Louis on the Loose

Armand's Clematis: Today: Hooray! In Full Bloom.





Here's how to grow Armand's clematis :


Latin Name

Clematis armandii

Common Name

Armand's clematis


Ranunculaceae, the ranunculus family

What kind of plant is it?

Energetic evergreen vine, with showy flowers as well as showy foliage


Zones 7 - 9


Climbs on and up almost anything, by means of tendril-like extensions at the tips of the leaves.  Can form a large canopy atop a pergola or through very large shrubs and small trees.

Rate of Growth

Very fast.

Size in ten years

In a mild climate at the upper end of its range, to twenty feet and more in all directions.  Smaller but still impressive in colder climates.


Evergreen foliage of leaflets in elegantly-pendant threes, for an unmistakably Clematis armandii look.  This is a vine that is identifiable from the next block, even the next zip code.  Dangling tendrils of foliage only increase the laciness.  Innumerable white star-shaped flowers bring a snow-capping effervescence to the vine in early Spring.

Grown for

Foliage as well as flowers.  Also as a hard-working screen or shade-providing canopy.

Flowering season

Early Spring: the flower buds are formed on last-year's growth.


Provide adequate space and an extensive root-run for the expected dimensions of growth in your locale.  Like all clematis, plenty of sun for the foliage, some shade and always adequate moisture at the roots.  At the lower limits of hardiness, the evergreen foliage can get Winter-damaged.  Winter damage will also destroy the dormant flower buds too.  So provide shelter from sweeping winds when possible.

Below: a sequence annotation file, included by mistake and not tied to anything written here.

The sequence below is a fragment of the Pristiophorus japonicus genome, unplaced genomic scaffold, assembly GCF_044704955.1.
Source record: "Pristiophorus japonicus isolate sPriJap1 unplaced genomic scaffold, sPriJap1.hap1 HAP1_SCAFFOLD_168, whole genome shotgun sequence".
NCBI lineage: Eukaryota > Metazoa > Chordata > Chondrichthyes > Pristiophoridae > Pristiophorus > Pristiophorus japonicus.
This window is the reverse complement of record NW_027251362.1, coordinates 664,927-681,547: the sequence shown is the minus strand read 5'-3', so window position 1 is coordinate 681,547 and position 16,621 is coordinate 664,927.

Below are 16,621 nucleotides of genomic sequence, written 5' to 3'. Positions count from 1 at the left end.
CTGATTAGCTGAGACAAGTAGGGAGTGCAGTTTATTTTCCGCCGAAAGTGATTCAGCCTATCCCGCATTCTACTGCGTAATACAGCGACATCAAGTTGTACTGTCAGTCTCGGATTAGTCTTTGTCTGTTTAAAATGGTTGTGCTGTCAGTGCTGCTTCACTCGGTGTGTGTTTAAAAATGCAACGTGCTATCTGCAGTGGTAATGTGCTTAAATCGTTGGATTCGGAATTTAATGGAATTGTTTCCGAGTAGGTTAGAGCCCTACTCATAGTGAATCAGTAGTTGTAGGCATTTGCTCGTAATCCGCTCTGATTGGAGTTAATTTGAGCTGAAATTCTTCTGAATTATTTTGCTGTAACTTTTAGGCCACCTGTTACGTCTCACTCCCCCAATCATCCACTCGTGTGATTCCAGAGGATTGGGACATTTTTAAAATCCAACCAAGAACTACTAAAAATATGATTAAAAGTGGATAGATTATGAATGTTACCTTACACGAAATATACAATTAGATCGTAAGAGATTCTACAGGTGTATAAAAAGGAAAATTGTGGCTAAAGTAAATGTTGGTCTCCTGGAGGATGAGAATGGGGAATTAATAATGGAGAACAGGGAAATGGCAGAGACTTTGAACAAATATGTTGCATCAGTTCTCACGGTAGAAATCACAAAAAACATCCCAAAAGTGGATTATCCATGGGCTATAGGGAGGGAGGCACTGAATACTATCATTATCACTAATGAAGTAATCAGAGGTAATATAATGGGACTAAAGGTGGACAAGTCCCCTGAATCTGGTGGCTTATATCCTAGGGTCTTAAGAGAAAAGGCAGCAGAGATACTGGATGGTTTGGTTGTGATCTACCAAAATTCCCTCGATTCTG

How to handle it

The vine gets weighty as well as expansive, so only sturdy supports are long-lasting.  Looks sensational swagging across the top of large fences or archways over walkways, or canopying atop high pergolas.  (Allow plenty of high head-room for the pendant strands, which are clustered voluptuously with blossom.)  Prune without qualm, but only immediately after blooming.  Every few years a truly radical pruning is needed: the vine builds up a thatch of dead stems and old foliage at the bottom of the canopy—which is just what you see when looking up.


If only it were hardier!  And where it is hardy, the vine's vigor can get the best of you if you don't show a stern hand with your pruners every other Spring.


There are pink cultivars like 'Hendersonii Rubra', as well as white and (supposedly) hardier cultivars like 'Apple Blossom' and 'Snowdrift'.  Even so, this is definitely not a plant for Zone 6.  Zones 7 - 9 only, alas—or in a large container that gets a cool greenhouse in Winter.


Where it's solidly hardy, readily available at garden centers.  It would be hard to see too much Clematis armandii.  On-line at the Northern edges of its range.


Cuttings and layering.

Native habitat


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